When your product spans web, iOS, and Android, sharing code between apps not only saves a lot of engineering time, but also results in user benefits: shorter iteration cycles, cross-platform availability, and consistency. Code sharing is particularly useful when your code requires constant tweaking. These iteration cycles typically involve manually translating code from one language to another, and can prove to be difficult and time-consuming.
At Quizlet we build learning tools — students and learners can create a set of flashcards and study them using a variety of games and memorization aides. The core code that determines whether a user’s answer is correct contains small details for different languages and content types. This is a great example of an area of our product where sharing code is particularly useful; we are able to iterate on the grading algorithm in one place, then ship to all of our apps simultaneously.
Edit 12/16: Due to feedback from several readers wondering about Duktape, we looked into the library and updated this post with our findings. All tests were completely re-run to ensure consistency.
We found and evaluated four promising libraries:
- JS Evaluator for Android, based around the native Android WebView.
Rhino was also previously evaluated as a potential solution, but at the time we found it was not performant enough to be usable in the Android context.
We set up a simple test app that has a few modules. Each module lets the user select an engine to use for the test, and enter a number of iterations to be executed serially, allowing them to stress test each engine in various scenarios. The app tracks the cumulative execution time for each iteration, and displays it to the user once all iterations have completed.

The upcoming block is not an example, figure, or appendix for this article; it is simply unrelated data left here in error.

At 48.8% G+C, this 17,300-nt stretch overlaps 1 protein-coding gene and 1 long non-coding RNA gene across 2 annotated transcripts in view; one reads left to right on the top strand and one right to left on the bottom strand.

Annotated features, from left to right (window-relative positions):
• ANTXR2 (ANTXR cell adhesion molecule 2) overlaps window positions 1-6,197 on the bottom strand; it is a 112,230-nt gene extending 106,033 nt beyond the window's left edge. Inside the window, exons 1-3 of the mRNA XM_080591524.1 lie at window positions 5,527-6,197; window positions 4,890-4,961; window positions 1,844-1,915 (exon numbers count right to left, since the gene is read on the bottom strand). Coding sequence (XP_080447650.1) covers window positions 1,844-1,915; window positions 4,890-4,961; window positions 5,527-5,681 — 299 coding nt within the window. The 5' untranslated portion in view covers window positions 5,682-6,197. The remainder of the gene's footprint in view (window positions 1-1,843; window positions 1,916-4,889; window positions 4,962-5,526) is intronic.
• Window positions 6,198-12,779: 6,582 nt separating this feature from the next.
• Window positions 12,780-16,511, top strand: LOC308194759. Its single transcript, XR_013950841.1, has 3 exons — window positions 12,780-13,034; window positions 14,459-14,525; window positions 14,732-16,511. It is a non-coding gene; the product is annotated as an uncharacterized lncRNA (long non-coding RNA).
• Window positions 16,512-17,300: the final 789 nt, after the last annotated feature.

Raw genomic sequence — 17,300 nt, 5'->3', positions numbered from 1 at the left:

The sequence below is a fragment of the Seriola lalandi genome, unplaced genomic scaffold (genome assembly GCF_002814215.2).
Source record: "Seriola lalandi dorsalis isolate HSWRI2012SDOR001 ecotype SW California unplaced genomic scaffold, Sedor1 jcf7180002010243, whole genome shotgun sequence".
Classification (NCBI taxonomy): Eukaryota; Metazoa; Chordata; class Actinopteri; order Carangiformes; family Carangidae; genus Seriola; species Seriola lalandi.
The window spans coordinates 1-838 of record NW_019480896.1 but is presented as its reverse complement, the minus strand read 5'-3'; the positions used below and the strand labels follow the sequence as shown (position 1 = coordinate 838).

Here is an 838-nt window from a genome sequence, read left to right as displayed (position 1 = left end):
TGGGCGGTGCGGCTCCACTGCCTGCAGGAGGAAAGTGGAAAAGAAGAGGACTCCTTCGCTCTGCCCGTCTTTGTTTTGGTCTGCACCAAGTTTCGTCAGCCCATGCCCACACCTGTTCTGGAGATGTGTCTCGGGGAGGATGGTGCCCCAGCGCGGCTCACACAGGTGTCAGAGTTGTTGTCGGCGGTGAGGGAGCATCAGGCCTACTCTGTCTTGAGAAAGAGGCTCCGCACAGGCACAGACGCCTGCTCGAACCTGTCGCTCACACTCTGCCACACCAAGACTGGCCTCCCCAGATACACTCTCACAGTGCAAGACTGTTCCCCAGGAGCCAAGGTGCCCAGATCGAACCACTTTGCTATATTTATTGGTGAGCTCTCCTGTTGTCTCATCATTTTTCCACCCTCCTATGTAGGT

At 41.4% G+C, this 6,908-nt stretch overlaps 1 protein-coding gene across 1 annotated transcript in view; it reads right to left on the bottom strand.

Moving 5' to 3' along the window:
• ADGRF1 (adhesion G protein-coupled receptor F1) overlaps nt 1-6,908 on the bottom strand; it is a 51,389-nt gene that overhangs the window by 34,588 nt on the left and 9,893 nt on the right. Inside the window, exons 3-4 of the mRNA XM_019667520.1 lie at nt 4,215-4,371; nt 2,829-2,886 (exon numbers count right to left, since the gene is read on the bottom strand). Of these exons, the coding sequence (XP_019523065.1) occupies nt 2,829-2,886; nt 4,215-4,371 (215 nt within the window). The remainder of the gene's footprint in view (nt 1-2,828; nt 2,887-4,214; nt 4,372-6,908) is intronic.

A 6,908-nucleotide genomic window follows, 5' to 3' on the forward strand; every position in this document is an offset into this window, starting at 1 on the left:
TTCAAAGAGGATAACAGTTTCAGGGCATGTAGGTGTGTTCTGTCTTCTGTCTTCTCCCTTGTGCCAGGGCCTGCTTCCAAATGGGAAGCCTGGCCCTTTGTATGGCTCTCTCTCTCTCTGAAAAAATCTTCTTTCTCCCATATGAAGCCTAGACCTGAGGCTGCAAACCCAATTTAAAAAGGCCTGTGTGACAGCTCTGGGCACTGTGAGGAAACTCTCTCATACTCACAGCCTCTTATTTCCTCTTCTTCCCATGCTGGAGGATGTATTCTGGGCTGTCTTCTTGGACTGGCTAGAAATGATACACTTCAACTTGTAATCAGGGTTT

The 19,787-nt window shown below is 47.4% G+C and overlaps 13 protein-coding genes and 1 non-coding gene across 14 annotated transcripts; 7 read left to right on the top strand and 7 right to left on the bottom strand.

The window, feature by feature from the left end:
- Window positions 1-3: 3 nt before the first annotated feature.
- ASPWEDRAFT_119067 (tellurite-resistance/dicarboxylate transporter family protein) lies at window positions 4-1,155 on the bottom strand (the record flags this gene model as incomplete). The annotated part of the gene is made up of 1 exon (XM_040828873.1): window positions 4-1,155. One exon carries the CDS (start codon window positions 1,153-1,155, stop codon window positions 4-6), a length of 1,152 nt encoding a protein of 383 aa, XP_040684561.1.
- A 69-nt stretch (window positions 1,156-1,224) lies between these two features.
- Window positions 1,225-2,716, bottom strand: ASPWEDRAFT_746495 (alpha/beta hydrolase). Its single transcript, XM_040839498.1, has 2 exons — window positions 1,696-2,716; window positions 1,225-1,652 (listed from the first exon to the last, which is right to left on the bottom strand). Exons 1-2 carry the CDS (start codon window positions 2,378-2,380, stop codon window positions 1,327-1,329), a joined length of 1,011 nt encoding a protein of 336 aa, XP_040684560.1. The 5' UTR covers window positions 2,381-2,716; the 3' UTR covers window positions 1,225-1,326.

The test modules are as follows:
- Initialization: Creates the JS context objects for each engine in a loop, and optionally shuts them down, if the library includes a mechanism for doing so.
- Loading: Marshals a 174 KB array of sample JSON data into the engine.
On top of the runtime considerations covered in the tests above, we also needed to consider the increase in APK size resulting from including each library in the app, and the reliability of each library when attempting to run shared code on various Android devices.
Code for the test app can be found on GitHub.
JS Evaluator for Android
Code execution was a bit slower than with AndroidJSCore and J2V8, clocking in around 20 ms per iteration in the looping test, and 103 ms per iteration in the grading test. A critical limitation of this library worth mentioning, is that every call to JsEvaluator.evaluate() spawns a separate JS context, meaning all code required for execution must be passed in every call. This is different from AndroidJSCore and J2V8, where objects and functions assigned in a JS context can be re-used in subsequent calls. Users requiring a large amount of JS in context may see decreased performance, as they need to concatenate all of the JS into a single string, then marshal it into the engine every time they want to execute the code.
Importing the library is just as easy as JS Evaluator — simply import Maven dependency via gradle. The first thing you will notice after importing the dependency, however, is that the APK size increase is massive. AndroidJSCore includes binaries for many CPU ABIs, specifically arm64-v8a, armeabi, armeabi-v7a, mips, mips64, x86, and x86_64. For our test app, AndroidJSCore added 40.4 MB to the APK without ProGuard.
Looking at performance, AndroidJSCore tested to perform better than JS Evaluator and Duktape, but slower than J2V8. It is worth noting that the performance of the library during stress tests was a bit unstable. During the initialization test, AndroidJSCore was quick to start up (around 9 ms per iteration), but after around 100 loops creating new JSContext objects, the library stopped processing further calls.